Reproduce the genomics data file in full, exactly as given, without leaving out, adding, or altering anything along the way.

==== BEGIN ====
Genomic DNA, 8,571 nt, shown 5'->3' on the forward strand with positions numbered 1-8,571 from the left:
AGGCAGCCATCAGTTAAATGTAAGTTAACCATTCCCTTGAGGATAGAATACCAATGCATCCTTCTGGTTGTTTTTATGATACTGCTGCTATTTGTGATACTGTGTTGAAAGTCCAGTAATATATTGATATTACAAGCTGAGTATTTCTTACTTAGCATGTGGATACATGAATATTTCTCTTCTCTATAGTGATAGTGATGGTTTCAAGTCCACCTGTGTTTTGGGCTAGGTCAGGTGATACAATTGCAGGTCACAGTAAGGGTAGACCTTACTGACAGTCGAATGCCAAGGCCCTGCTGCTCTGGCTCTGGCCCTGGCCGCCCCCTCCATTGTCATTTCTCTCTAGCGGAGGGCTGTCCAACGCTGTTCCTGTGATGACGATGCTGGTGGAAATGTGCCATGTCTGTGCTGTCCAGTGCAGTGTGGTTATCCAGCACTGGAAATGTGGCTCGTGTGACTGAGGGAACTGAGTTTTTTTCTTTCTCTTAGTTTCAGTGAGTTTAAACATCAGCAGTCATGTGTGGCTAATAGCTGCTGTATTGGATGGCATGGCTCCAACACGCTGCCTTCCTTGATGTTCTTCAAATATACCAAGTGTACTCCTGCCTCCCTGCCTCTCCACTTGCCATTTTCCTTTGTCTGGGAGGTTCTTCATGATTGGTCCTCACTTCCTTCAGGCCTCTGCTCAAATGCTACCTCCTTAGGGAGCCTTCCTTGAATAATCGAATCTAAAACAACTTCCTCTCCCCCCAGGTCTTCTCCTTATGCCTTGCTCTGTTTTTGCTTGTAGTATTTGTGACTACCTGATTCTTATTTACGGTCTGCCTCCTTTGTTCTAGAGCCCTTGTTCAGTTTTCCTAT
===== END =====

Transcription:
Genomic DNA, 8,571 nt, shown 5'->3' on the forward strand with positions numbered 1-8,571 from the left:
AGGCAGCCATCAGTTAAATGTAAGTTAACCATTCCCTTGAGGATAGAATACCAATGCATCCTTCTGGTTGTTTTTATGATACTGCTGCTATTTGTGATACTGTGTTGAAAGTCCAGTAATATATTGATATTACAAGCTGAGTATTTCTTACTTAGCATGTGGATACATGAATATTTCTCTTCTCTATAGTGATAGTGATGGTTTCAAGTCCACCTGTGTTTTGGGCTAGGTCAGGTGATACAATTGCAGGTCACAGTAAGGGTAGACCTTACTGACAGTCGAATGCCAAGGCCCTGCTGCTCTGGCTCTGGCCCTGGCCGCCCCCTCCATTGTCATTTCTCTCTAGCGGAGGGCTGTCCAACGCTGTTCCTGTGATGACGATGCTGGTGGAAATGTGCCATGTCTGTGCTGTCCAGTGCAGTGTGGTTATCCAGCACTGGAAATGTGGCTCGTGTGACTGAGGGAACTGAGTTTTTTTCTTTCTCTTAGTTTCAGTGAGTTTAAACATCAGCAGTCATGTGTGGCTAATAGCTGCTGTATTGGATGGCATGGCTCCAACACGCTGCCTTCCTTGATGTTCTTCAAATATACCAAGTGTACTCCTGCCTCCCTGCCTCTCCACTTGCCATTTTCCTTTGTCTGGGAGGTTCTTCATGATTGGTCCTCACTTCCTTCAGGCCTCTGCTCAAATGCTACCTCCTTAGGGAGCCTTCCTTGAATAATCGAATCTAAAACAACTTCCTCTCCCCCCAGGTCTTCTCCTTATGCCTTGCTCTGTTTTTGCTTGTAGTATTTGTGACTACCTGATTCTTATTTACGGTCTGCCTCCTTTGTTCTAGAGCCCTTGTTCAGTTTTCCTAT